“Because rainforests are disappearing at a rate of more than 56,000 square miles each year, it’s crucial for kids to learn about how important these environments are to their everyday lives,” Lane said. “Through extensive research, we are able to offer unique family travel experiences where young and old can connect at a deeper level in a sustainable manner with the places they are visiting.”

Greenloons top rainforest destinations for families include Costa Rica, Peru, Madagascar, Borneo and Australia.

Costa Rica – Rainforest Adventure focuses on Corcovado National Park on the Osa Peninsula that protects such endangered species (showcased by a local guide) as jaguar, puma, crocodile, tapir, poison dart frog, scarlet macaw and harpy eagle. Local beaches are major nesting sites for several varieties of sea turtles. Roundtrip ground transfers are by private taxi from Puerto Jimenez served by daily flights from Costa Rica’s Tobias Bolaños International airport in San Jose. Packages are 5 days/4 nights starting at $690 per person with year-round open scheduling.

Peru – Exploring the Amazon Rainforest showcases the world’s largest tropical rainforest with the world’s second longest river, the Amazon. A motorized canoe down the Peruvian Amazon in the Tambopata National Reserve can reveal, among other wildlife, giant otters. The Tambopata Research Center has exclusive access to untouched Amazonian forests; a local naturalist introduces ongoing projects that include visiting the world’s largest macaw clay lick. Five day/4 night trips for $999 per person depart year-round with flexible, open scheduling.

Madagascar
– Madagascar Experience encompasses an eco-system so isolated and unusual that scientists call it “the eighth continent.” The rainforests of the Atsinanana encompass six national parks that protect the large Indri lemur, tenrec, fanaloka and aye-aye. The ancient town of Antsirable transitions guests around volcanic lakes from upland rainforests to the semi-arid landscape of Isalo. The 10 day/9 night packages start at $1599 with monthly scheduled departures year-round.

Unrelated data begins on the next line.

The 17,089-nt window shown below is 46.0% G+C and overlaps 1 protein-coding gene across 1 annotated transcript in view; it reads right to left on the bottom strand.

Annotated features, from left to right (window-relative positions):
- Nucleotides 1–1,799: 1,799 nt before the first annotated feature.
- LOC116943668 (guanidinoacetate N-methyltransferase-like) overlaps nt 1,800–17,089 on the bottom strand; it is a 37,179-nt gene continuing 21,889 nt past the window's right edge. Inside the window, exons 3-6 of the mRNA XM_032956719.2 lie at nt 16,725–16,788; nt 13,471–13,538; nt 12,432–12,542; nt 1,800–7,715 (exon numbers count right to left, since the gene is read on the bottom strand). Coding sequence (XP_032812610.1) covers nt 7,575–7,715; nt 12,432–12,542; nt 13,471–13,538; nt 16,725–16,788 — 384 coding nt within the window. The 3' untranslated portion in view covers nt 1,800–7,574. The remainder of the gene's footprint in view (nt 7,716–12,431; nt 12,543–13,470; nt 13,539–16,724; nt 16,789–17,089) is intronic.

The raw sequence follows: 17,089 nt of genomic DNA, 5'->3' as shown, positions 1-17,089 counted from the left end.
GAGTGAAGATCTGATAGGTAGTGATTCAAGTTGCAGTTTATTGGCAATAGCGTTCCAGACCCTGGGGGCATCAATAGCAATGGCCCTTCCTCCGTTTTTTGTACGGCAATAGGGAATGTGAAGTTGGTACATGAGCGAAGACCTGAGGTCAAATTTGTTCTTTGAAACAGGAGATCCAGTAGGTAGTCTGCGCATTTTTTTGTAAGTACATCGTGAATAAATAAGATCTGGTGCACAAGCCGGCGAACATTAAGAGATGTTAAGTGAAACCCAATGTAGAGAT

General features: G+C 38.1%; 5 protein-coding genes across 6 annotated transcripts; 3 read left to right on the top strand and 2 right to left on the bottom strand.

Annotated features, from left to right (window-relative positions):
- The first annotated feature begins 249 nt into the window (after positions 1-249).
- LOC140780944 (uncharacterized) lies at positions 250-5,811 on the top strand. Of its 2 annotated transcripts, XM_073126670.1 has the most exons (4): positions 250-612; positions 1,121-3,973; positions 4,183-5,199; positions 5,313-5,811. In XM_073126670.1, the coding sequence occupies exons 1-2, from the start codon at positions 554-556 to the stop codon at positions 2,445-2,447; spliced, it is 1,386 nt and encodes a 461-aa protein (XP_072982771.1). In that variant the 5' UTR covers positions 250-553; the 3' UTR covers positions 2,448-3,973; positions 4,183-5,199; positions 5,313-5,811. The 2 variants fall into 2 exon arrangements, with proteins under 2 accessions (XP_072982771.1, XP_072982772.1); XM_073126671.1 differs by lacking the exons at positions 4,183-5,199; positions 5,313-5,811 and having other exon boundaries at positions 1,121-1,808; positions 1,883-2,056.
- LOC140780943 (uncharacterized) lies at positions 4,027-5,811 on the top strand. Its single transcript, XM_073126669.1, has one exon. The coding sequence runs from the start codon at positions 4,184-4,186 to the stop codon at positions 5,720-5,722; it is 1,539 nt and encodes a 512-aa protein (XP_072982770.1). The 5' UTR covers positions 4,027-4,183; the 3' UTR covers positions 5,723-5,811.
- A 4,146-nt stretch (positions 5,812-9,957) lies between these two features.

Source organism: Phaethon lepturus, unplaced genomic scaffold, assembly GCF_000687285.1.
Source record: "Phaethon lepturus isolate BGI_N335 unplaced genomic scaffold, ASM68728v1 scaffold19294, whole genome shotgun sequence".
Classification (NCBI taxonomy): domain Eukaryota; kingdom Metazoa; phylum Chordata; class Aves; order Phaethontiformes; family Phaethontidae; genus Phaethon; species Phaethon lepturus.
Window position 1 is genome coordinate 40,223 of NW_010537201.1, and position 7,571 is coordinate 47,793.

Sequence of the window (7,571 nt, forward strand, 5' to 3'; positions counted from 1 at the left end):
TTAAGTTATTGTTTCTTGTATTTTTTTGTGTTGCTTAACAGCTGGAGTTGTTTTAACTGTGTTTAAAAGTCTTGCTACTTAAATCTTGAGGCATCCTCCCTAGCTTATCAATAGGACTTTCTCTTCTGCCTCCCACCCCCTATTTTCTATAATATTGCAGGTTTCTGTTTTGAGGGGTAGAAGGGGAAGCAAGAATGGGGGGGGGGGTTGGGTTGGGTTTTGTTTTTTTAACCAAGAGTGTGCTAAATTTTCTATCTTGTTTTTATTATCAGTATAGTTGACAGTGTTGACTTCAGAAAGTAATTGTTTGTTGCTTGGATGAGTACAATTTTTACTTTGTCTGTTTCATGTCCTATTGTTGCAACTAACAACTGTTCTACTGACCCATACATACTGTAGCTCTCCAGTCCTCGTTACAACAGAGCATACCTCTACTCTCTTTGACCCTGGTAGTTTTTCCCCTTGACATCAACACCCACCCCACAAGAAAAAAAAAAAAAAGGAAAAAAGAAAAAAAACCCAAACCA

Borneo – Borneo Family Adventure includes village home stays at Kinabatangan Jungle Camp and rainforest camping in tropical Sabah, part of the rainforests of Asia stretching from India and Burma in the west to Malaysia and the islands of Java and Borneo in the east. In addition to spotting macaques, proboscis monkeys, crocodiles and perhaps wild orangutans, guests visit Labuk Bay Proboscis Monkey Sanctuary and meet orphaned orangutans. Elevenday/10 night trips start at $1375 for adults with departures in January, April, July, August, October and December.

Australia – Fraser Island & Reef Experience opens up the underwater world of the Great Barrier Reef and Fraser Island World Heritage Site, the only place in the world where along Yidney Rainforest trails and growing on sand dunes at high elevations are towering pines, rainforest trees with giant girths, rare and ancient giant ferns, eucalypt forests, lemon-scented swamp vegetation and dwarfed heathland shrubs covered in a profusion of flowers. On the water side in addition to snorkeling guests may see shipwrecks, sharks, dolphins and manta rays at Indian Head. Six day/5 night trips are offered year-round. Call Greenloons for pricing (703.752.6270).

About Greenloons:

Greenloons (http://www.greenloons.com/) guides families to travel experiences managed by certified third-party suppliers engaged in eco- and sustainable tourism. Lane founded Greenloons in 2010 for the global community of nature enthusiasts and wildlife conservationists interested in accessing detailed and reliable information about responsible, sustainable and certified ecotourism travel vacations both in the US and abroad.